Design and Implement a Photo Gallery website for Snapshots of Resettlement: A Digital Showcase of Images and Stories of Resettled Refugees in Utica, NY
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web design & development
responsive web design
online photo gallery
Refugees Starting Over in Utica
American and Refugee Students for Closer Connection
Mohawk Valley Resource Center for Refugees
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AbstractThe concept for this project originated from the acceptance of Dr. Kathryn Stam's proposed photos essay idea of Bhutanese-Nepali refugees in Utica, NY to the journal Himalaya (http://digitalcommons.macalester.edu/himalaya). The Snapshots of Resettlement project is an extension of the concepts in the Refugees Starting Over in Utica, NY website (http://www.startingoverutica.com) but has been implemented such that it is an independent entity. This paper will explore the technology platforms used to create the Snapshots of Resettlement online photo gallery. It will also provide an overview of design and implementation decisions made through the duration of this project. In addition, this paper will offer details on select information design principles used in this project’s implementation.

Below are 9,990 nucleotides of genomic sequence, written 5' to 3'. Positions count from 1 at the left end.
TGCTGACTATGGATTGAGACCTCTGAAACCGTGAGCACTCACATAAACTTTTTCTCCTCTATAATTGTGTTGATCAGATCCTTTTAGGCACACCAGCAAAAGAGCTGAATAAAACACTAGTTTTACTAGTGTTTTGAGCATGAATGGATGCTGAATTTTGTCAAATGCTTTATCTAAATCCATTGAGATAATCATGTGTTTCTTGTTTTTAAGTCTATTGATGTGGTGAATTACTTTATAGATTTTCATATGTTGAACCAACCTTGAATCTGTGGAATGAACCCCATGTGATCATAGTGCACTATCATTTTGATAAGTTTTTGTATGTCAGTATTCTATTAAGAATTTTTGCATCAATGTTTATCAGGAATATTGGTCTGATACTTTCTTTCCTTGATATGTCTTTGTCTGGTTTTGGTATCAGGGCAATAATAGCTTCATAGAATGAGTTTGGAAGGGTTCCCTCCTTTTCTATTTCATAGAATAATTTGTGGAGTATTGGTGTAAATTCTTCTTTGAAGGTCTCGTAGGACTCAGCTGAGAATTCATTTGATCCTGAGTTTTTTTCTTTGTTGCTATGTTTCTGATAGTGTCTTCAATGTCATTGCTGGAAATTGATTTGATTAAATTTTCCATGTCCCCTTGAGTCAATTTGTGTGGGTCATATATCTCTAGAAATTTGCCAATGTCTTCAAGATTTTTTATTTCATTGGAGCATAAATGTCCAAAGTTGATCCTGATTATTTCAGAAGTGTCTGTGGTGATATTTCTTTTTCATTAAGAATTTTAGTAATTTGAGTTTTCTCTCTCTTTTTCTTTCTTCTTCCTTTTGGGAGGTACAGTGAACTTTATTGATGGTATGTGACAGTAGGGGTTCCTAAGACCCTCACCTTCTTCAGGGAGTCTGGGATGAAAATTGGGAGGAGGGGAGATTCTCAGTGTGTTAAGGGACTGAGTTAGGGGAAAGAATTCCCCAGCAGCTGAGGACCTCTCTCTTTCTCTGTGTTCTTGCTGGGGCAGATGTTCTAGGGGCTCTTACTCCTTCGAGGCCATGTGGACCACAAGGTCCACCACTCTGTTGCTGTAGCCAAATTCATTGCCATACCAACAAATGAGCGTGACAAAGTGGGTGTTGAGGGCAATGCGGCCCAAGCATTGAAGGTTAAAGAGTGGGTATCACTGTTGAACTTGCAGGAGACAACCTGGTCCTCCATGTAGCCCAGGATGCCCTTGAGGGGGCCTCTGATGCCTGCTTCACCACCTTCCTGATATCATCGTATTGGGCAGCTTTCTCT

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Identity of categorization of adolescent refugees and its implication of teachingGlaser, Hannah; Glaser, Hannah (State University of New York College at Fredonia, 2017-05)This study addresses the problem: When refugee children go through puberty they have additional factors, such as trauma, societal views, and cultural conflicts that contribute to their forming identities. Based off of the literature, the questions that drove this research were: What identity groups do adolescent refugees in the participating school identity with; how can teachers better include adolescent refugees and their experiences in classroom instruction? The purpose of this study was to determine which identities adolescent refugees associate with; these being assimilation, marginalization, integration, and segregation. Each of the four groups focus in on how individuals associate themselves with their home culture and new culture. The literature from this topic developed into a mixed-methods research study. The participating school was selected because of its large refugee student population and was located in Western New York. Six teachers and thirteen students were given questionnaires in their preferred language, which were used for data collection. The questions were designed to narrow down the students' responses into one of the four major identity groups. The research findings indicate that within this school, the majority of the students identify with the integration group. However, within the findings, there were some students that identified with the assimilation and segregation groups as well. This being said, implications for teachers are to teach adolescent refugees by using translanguaging strategies, growth mindset, and scaffolding. This study may provide as baseline data for future research in this field. [from author's abstract]